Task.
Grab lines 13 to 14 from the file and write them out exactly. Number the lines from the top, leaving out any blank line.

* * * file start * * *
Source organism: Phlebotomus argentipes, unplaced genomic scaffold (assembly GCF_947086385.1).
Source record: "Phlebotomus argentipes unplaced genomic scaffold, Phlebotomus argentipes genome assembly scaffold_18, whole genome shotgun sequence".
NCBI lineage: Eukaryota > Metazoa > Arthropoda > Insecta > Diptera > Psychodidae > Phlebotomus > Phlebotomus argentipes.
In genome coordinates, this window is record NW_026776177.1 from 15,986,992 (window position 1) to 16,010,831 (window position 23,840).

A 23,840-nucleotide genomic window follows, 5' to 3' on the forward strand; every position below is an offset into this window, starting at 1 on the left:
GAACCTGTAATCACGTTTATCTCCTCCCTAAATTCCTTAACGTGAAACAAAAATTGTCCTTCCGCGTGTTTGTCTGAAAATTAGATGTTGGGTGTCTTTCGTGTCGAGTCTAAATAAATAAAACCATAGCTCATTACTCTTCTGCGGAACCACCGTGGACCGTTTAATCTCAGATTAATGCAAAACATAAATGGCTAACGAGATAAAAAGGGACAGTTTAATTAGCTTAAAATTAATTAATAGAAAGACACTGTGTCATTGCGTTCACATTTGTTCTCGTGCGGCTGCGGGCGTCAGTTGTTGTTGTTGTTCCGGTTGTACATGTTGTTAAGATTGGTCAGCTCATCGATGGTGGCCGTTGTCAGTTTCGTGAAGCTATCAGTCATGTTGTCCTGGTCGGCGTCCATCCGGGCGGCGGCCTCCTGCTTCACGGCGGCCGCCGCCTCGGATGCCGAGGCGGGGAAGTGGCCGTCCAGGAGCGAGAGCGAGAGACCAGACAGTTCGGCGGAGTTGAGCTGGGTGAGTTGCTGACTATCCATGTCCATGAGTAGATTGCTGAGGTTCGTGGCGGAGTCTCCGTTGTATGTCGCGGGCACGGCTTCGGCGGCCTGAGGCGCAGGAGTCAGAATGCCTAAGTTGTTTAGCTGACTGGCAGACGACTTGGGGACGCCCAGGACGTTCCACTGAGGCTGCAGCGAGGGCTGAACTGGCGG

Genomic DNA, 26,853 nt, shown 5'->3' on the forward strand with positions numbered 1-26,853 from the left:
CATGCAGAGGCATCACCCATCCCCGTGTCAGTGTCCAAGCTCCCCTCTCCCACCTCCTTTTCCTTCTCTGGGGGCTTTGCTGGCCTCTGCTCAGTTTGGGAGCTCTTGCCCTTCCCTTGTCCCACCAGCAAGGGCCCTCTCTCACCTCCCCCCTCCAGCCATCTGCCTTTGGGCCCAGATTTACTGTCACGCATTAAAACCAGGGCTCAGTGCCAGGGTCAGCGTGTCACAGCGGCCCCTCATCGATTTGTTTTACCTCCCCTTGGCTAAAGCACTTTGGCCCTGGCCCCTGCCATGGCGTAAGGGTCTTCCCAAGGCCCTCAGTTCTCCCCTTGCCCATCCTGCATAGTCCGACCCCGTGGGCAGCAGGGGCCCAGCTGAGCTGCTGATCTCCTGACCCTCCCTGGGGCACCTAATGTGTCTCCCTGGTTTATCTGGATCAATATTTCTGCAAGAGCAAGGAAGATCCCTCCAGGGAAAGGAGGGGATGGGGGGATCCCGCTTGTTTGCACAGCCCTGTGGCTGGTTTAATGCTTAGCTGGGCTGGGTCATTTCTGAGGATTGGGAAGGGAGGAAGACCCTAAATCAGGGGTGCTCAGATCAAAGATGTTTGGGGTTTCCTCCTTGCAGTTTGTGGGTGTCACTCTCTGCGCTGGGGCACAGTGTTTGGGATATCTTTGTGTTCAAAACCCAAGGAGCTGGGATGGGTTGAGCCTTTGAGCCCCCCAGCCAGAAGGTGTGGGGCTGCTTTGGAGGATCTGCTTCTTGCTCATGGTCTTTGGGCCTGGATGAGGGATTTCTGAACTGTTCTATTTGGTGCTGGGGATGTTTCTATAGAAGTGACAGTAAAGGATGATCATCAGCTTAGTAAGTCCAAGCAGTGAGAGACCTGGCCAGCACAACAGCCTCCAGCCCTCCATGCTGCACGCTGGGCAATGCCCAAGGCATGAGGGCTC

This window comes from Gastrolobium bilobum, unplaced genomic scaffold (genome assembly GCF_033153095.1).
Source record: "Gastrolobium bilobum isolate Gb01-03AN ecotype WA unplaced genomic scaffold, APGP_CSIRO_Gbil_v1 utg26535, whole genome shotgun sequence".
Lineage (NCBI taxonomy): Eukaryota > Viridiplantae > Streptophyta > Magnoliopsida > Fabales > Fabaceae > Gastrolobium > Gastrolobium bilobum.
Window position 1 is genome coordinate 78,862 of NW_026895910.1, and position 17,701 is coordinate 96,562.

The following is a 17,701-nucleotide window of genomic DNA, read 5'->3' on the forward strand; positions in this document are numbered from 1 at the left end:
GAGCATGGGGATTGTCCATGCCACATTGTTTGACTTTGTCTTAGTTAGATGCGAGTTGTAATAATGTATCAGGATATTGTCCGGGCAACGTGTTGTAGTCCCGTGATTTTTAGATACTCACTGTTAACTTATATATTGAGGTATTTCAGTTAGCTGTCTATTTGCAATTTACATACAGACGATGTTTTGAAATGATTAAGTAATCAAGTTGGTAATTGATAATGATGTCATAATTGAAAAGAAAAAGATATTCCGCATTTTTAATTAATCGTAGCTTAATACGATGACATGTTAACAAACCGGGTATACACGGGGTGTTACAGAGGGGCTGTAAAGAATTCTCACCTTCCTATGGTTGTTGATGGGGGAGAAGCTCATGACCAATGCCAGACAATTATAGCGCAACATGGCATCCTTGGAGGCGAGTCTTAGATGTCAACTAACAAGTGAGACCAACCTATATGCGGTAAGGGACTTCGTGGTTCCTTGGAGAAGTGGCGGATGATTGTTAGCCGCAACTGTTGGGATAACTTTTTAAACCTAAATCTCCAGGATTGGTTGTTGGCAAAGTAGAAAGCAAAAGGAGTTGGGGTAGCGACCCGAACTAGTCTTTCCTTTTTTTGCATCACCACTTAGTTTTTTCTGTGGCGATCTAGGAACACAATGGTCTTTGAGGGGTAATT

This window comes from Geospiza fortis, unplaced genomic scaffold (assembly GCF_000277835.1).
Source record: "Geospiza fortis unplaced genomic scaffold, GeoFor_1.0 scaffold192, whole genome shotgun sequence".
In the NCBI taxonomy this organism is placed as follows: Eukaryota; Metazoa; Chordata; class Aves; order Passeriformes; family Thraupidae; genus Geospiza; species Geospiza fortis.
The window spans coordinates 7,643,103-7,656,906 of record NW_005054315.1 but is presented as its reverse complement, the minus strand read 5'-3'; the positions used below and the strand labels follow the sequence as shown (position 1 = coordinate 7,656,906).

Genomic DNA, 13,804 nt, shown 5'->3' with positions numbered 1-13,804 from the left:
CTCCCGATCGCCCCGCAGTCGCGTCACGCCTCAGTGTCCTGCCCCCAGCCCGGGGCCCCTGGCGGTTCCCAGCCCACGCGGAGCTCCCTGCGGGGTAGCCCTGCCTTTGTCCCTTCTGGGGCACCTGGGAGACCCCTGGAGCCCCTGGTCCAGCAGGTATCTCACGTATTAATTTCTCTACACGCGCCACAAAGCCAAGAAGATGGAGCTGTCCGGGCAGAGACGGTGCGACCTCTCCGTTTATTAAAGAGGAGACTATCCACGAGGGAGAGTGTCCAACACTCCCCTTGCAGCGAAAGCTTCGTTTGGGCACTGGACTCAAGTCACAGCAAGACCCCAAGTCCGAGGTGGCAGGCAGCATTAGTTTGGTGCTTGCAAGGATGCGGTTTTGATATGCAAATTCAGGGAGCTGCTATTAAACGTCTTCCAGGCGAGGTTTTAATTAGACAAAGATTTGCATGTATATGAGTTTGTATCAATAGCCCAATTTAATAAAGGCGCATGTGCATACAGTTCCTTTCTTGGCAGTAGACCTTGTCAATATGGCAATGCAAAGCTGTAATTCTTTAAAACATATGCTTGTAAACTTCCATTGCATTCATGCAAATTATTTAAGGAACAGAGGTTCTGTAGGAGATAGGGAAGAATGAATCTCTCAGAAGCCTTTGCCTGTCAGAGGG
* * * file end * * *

The following is a 17,701-nucleotide window of genomic DNA, read 5'->3' on the forward strand; positions in this document are numbered from 1 at the left end:
GAGCATGGGGATTGTCCATGCCACATTGTTTGACTTTGTCTTAGTTAGATGCGAGTTGTAATAATGTATCAGGATATTGTCCGGGCAACGTGTTGTAGTCCCGTGATTTTTAGATACTCACTGTTAACTTATATATTGAGGTATTTCAGTTAGCTGTCTATTTGCAATTTACATACAGACGATGTTTTGAAATGATTAAGTAATCAAGTTGGTAATTGATAATGATGTCATAATTGAAAAGAAAAAGATATTCCGCATTTTTAATTAATCGTAGCTTAATACGATGACATGTTAACAAACCGGGTATACACGGGGTGTTACAGAGGGGCTGTAAAGAATTCTCACCTTCCTATGGTTGTTGATGGGGGAGAAGCTCATGACCAATGCCAGACAATTATAGCGCAACATGGCATCCTTGGAGGCGAGTCTTAGATGTCAACTAACAAGTGAGACCAACCTATATGCGGTAAGGGACTTCGTGGTTCCTTGGAGAAGTGGCGGATGATTGTTAGCCGCAACTGTTGGGATAACTTTTTAAACCTAAATCTCCAGGATTGGTTGTTGGCAAAGTAGAAAGCAAAAGGAGTTGGGGTAGCGACCCGAACTAGTCTTTCCTTTTTTTGCATCACCACTTAGTTTTTTCTGTGGCGATCTAGGAACACAATGGTCTTTGAGGGGTAATT